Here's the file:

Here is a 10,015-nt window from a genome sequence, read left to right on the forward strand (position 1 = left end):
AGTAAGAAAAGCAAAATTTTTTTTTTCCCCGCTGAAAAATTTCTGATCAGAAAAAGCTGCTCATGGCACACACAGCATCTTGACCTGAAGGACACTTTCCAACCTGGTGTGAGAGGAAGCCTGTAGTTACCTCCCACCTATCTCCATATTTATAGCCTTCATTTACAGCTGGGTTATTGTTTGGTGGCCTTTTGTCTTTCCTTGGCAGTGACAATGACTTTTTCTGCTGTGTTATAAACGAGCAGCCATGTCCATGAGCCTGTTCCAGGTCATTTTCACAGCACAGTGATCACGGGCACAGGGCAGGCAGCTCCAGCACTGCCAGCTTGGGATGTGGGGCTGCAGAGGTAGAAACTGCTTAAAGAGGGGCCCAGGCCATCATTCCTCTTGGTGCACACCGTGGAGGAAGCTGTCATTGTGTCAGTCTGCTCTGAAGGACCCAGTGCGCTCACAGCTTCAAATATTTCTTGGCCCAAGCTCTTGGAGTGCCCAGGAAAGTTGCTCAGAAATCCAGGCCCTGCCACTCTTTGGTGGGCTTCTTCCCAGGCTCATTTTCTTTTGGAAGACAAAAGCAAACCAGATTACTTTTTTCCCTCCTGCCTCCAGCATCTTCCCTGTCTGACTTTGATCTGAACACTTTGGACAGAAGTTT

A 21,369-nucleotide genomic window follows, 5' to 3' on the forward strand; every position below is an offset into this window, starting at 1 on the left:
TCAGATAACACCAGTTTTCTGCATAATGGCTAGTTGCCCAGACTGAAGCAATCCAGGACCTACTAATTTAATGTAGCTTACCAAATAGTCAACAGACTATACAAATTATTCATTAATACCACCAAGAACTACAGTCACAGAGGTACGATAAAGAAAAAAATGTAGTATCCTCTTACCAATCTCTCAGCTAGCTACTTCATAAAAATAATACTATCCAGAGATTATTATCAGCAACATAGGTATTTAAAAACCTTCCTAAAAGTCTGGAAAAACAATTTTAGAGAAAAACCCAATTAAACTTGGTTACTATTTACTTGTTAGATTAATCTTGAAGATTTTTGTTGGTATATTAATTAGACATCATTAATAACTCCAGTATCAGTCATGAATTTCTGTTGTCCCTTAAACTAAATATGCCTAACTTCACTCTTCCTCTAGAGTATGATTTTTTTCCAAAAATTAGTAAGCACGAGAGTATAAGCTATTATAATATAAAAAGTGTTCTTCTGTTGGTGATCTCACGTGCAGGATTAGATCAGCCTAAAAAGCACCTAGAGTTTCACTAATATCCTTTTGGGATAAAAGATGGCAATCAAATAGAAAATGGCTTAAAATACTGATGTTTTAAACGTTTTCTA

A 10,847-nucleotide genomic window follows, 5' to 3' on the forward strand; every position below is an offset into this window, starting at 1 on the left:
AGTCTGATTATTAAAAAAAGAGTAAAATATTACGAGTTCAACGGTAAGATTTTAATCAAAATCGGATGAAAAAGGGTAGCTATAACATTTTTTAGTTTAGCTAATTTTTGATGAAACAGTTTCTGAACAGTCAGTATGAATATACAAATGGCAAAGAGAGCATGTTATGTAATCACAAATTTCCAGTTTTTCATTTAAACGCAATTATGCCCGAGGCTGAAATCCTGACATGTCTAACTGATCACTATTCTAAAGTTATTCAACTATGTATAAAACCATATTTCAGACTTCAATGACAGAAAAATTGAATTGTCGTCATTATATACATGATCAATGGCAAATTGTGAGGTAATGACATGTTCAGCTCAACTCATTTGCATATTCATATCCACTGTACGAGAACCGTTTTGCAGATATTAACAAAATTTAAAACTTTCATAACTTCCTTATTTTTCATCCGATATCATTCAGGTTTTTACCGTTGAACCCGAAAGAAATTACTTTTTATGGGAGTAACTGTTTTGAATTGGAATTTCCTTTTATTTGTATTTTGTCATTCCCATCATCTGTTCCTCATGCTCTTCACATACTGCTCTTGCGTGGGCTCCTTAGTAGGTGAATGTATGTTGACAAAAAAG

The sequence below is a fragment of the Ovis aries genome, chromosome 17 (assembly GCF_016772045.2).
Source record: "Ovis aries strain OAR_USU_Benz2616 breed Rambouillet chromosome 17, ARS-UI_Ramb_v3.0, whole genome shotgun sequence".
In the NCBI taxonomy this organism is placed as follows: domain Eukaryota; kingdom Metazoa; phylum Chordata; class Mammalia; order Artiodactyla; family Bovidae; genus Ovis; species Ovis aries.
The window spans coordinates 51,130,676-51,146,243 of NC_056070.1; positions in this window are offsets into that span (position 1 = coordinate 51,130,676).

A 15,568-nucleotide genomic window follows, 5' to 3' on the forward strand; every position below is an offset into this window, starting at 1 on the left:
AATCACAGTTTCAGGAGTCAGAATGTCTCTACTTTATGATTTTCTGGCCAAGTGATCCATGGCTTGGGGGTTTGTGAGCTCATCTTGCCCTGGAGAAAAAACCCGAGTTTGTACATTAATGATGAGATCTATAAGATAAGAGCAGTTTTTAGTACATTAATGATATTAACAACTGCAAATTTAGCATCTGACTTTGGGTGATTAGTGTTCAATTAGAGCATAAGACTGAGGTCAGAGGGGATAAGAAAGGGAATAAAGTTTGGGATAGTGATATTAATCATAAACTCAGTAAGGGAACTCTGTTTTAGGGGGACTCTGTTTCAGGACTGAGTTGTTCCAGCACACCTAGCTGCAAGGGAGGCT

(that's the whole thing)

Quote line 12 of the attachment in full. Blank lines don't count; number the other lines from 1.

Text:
AATCACAGTTTCAGGAGTCAGAATGTCTCTACTTTATGATTTTCTGGCCAAGTGATCCATGGCTTGGGGGTTTGTGAGCTCATCTTGCCCTGGAGAAAAAACCCGAGTTTGTACATTAATGATGAGATCTATAAGATAAGAGCAGTTTTTAGTACATTAATGATATTAACAACTGCAAATTTAGCATCTGACTTTGGGTGATTAGTGTTCAATTAGAGCATAAGACTGAGGTCAGAGGGGATAAGAAAGGGAATAAAGTTTGGGATAGTGATATTAATCATAAACTCAGTAAGGGAACTCTGTTTTAGGGGGACTCTGTTTCAGGACTGAGTTGTTCCAGCACACCTAGCTGCAAGGGAGGCT